I have just had an excellent lunch out, and as so often it has spawned a ‘piece’. I am in the process of ‘throwing my life away’, as in combining photo albums, finding homes for a lifetime of reasonably elegant living, and dealing with over sixty years of correspondence. All that experience, all those memories, plus life at the moment, allied to my experience of Demography and Economic History has led to the big question – is the world in a worse state than sixty years ago, when I was 27? Leave aside the Ukraine and climate change, just concentrate on this week.
I have talked a lot about ‘luck’ recently, in that I have been ‘lucky’ in the richness of my life, but the only ‘luck’ is winning pools or Lottery, where you have no influence in the result. My/our correspondence has been huge. We determinedly made sure we were friends with the ‘in-laws’, even if the marriages of our children broke up. College friends of my children visit me. Children of friends send me news of their children. But there is so much sadness, not just illness and death, which is part of life at my age! Two weddings we went to, over twenty years ago, both broken up, leaving teenage children bereft when they need the greatest support. So many friends no longer in contact with their children. Others, no hope of grand-children, too much sacrifice of life-style for some, low self-esteem precluding lasting relationships for others.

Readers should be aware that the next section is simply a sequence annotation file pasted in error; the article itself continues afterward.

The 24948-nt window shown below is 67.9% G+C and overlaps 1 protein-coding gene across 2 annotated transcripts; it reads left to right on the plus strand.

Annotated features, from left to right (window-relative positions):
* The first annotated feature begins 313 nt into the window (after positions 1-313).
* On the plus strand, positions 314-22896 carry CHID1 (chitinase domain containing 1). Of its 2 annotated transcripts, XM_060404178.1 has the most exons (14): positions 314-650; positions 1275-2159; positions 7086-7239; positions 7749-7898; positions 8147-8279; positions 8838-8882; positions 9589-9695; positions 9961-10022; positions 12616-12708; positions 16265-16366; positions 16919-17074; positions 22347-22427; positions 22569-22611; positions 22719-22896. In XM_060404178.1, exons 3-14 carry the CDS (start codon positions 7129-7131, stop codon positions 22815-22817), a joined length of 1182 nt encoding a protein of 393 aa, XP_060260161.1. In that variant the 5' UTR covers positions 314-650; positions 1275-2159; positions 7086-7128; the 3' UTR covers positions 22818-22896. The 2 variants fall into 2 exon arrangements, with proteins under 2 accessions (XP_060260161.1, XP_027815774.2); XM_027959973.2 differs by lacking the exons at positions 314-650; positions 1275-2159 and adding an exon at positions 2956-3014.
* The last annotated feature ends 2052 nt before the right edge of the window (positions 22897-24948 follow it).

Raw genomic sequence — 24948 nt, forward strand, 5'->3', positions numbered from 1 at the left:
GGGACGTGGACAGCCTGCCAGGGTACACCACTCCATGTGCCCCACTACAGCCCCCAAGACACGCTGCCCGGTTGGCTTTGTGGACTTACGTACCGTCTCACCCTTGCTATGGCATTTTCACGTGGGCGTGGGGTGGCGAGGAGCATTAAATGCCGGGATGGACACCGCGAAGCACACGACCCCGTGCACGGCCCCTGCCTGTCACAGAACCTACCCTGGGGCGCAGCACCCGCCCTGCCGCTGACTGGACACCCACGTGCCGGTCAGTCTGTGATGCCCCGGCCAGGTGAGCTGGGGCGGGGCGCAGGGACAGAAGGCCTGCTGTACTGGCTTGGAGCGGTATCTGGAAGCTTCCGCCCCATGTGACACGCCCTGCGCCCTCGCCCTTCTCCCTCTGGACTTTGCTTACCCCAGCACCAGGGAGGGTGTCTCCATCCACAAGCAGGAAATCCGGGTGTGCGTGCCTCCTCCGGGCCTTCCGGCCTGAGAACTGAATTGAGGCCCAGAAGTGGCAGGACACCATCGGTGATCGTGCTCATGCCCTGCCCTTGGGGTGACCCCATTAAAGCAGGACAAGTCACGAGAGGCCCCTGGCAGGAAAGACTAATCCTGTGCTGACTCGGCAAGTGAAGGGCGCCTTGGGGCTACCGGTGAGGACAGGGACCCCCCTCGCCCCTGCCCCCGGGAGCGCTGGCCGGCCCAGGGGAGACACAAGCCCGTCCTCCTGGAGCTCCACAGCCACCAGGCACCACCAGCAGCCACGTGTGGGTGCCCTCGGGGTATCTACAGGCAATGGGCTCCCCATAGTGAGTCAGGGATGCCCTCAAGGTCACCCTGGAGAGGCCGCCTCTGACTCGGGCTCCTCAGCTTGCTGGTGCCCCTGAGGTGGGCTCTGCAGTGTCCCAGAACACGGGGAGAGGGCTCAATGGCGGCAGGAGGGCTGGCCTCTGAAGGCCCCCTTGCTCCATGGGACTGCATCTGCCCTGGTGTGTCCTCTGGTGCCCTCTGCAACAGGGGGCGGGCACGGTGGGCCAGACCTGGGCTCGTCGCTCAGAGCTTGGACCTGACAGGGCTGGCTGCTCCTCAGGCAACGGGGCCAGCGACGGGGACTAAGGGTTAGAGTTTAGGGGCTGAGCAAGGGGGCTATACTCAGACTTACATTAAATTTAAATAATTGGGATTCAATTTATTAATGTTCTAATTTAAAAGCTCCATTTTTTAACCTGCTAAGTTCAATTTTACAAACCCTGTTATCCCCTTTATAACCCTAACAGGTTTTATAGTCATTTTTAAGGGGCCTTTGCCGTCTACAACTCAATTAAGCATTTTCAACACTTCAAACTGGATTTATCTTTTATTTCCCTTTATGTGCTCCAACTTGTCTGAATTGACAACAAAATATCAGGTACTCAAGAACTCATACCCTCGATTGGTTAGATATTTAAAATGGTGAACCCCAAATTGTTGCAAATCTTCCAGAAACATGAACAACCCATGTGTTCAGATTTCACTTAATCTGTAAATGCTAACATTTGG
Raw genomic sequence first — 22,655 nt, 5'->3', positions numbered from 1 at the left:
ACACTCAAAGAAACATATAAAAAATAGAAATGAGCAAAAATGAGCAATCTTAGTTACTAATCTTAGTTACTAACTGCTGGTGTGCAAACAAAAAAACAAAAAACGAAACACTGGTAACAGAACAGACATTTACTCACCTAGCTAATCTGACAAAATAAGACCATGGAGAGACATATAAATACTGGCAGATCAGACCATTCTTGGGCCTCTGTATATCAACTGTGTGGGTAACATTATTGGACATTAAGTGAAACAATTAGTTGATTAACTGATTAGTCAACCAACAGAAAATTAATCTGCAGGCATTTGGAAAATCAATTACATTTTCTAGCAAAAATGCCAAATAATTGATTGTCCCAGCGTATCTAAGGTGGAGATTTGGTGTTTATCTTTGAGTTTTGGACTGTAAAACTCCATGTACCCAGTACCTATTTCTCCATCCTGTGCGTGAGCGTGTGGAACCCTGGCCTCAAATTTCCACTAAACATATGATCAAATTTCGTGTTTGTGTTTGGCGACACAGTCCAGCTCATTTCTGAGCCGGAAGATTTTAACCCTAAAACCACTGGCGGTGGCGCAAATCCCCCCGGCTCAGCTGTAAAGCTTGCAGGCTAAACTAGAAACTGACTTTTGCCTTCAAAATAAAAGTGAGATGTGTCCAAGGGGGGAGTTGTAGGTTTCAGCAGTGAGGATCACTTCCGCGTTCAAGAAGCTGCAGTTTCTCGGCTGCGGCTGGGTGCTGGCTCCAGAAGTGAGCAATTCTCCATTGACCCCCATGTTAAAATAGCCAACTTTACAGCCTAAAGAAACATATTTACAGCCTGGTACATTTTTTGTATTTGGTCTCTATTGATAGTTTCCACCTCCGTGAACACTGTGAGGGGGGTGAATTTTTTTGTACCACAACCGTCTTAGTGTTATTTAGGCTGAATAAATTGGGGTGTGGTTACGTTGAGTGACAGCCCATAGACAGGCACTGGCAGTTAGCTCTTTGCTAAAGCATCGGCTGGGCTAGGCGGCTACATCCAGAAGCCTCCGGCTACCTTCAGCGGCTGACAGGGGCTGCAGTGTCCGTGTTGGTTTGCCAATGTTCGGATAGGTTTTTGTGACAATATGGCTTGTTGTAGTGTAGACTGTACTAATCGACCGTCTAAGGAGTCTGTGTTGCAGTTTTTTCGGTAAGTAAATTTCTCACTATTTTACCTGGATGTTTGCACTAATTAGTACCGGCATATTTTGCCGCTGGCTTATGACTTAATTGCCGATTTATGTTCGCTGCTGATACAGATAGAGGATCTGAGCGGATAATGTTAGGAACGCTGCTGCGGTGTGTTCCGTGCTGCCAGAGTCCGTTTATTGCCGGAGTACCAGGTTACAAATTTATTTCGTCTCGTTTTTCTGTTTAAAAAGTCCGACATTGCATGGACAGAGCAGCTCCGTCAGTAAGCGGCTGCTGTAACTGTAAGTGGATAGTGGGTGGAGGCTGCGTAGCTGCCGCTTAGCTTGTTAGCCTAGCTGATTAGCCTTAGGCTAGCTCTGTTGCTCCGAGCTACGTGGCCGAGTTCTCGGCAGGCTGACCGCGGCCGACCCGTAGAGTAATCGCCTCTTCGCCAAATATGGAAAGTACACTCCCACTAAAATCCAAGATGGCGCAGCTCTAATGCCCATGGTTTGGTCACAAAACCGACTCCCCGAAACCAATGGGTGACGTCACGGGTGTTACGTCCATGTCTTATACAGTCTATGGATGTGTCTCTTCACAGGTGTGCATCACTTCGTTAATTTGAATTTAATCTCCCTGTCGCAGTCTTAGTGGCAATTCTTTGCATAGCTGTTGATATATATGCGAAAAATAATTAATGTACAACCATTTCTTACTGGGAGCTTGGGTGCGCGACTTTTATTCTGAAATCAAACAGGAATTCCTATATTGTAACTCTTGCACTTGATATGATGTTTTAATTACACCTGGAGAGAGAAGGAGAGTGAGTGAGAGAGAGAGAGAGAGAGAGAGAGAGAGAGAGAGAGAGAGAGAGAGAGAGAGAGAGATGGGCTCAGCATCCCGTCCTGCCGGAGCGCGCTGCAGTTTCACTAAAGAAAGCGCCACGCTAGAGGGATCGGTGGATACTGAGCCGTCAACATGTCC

It is the ‘case’ of the woman helping me with house clearance which is parallel with current French problems. We are facing increasing violent demonstrations against the attempt to raise the age of retirement. It is utterly naive. During your working life you pay your taxes, but you are also provident, buy a house, save if you can, life assurances etc. My ‘pyramid of age’ on my data base rose to a sharp point a generation ago. Now ‘levelling’ at the top, so many people living to their 90’s. If, say, average retirement age is mid 60’s, with increased life expectancy that means somebody, state plus personal savings, has to keep you – and provide additional care which is needed with extreme old age, for the next 25% of your life.
This lady has no money, her son has no money. His car has collapsed, he has hers, she has mine. They are both living in poor accommodation. I suggested they pool their resources, get better accommodation, more economic, still organise own lives. No way! She is ‘too independent’, and, their cats do not get on. A ‘sob story’ yesterday, young woman, two young children, separated, looking for a house in a very expensive part of the UK. Sad they have to split with such young children, and two establishments are costly. My grand-children are living in more crowded conditions than we did, their life is faster, more demanding, more expensive. Do you think, on balance, things are better now? The answer can only be ‘Blowin’ in the Wind’.
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